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military health system (i.e., those covered by CHAMPUS), men who had received radical prostatectomy before and after the guideline was published were asked in a survey to report whether or not they had been offered treatment options. The guideline was mailed to each practitioner within the system. The average number of treatments offered increased following publication of the guideline (Thompson et al., 1995). A limitation of this study is that it included only men undergoing radical prostatectomy, not all men with prostate cancer.
Evidence on The Impact of Guidelines in Canada and Europe
Canada. Adherence to breast cancer guidelines in British Columbia as assessed in 1991 was very high for radiation therapy, with 95 percent of women receiving radiation therapy following breast conserving surgery. However, only 77 percent of women received adjuvant chemotherapy when indicated, and 68 percent received tamoxifen when indicated (Olivotto, 1997). Adherence to guidelines was higher at cancer centers than among community oncologists. Improvements in disease-free and overall survival coincided with implementation of the guidelines, but other factors such as the regionalization of cancer care services and the presence of strong opinion leaders may account for good outcomes.
Italy. In an effort to improve community-based cancer care in Italy, guidelines on the treatment of breast, colorectal, and ovarian cancer were sent to practitioners in 1977. The effects of the educational program were evaluated in 1987 (Grilli et al., 1991). The familiarity of practitioners with the breast cancer guidelines was poor: roughly one-half knew of the breast cancer guideline, one-third knew of the colon cancer guidelines, and one-quarter knew of the ovarian cancer guidelines (estimates are weighted averages of respondents to a survey of providers). Compliance with the recommendations of the guidelines was poor in several areas as shown by chart audit. For women with breast cancer, for example, only 37 percent had full staging, and only 61 percent had a bilateral mammogram at the time of surgery (Table 6.8). Better compliance was observed among physicians with high-volume practices. The authors note that the results were "disappointing" and that efforts to improve cancer care with a "guidelines diffusion" approach appear to have had a negligible effect on cancer treatment.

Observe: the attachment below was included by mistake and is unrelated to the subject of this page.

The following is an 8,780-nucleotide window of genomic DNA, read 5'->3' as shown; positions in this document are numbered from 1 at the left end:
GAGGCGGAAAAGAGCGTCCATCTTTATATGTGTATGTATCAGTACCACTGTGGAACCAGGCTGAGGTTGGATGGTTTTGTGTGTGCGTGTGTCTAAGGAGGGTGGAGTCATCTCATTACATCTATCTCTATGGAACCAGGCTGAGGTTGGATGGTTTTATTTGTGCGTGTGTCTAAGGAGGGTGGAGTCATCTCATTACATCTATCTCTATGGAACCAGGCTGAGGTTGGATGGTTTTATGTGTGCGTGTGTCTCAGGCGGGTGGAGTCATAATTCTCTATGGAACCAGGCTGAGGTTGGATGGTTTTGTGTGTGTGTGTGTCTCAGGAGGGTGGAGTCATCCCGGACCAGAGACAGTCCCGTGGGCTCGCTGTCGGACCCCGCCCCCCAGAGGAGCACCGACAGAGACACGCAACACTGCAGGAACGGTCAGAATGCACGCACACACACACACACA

France. Cancer care guidelines developed and disseminated through a regional cancer center in Lyon, France, appear to have succeeded in improving cancer care. Guidelines on breast and colon cancer were developed by a task force in 1993 and then reviewed by all practitioners in the region. In 1994, the guidelines were widely available via different media—paper, computer disk, and on-line at the cancer center. A comparison of randomly selected patients with breast and colon cancer treated in 1993 and 1995 showed marked improvements in care. From 1993 to 1995, adherence to the recommended overall treatment sequence increased from 19 to 54 percent for breast cancer and from 50 to 70 percent for colon cancer (Table 6.9). The guidelines were reviewed again in 1995 and disseminated to a wider network of hospitals and providers through continuing education meetings and mailed reminders to physicians. Compliance measured from 1994 to 1996 also improved (Ray-Coquard et al., 1998). The success of the guideline program was attributed in part to the local development of the guidelines, their wide dissemination, and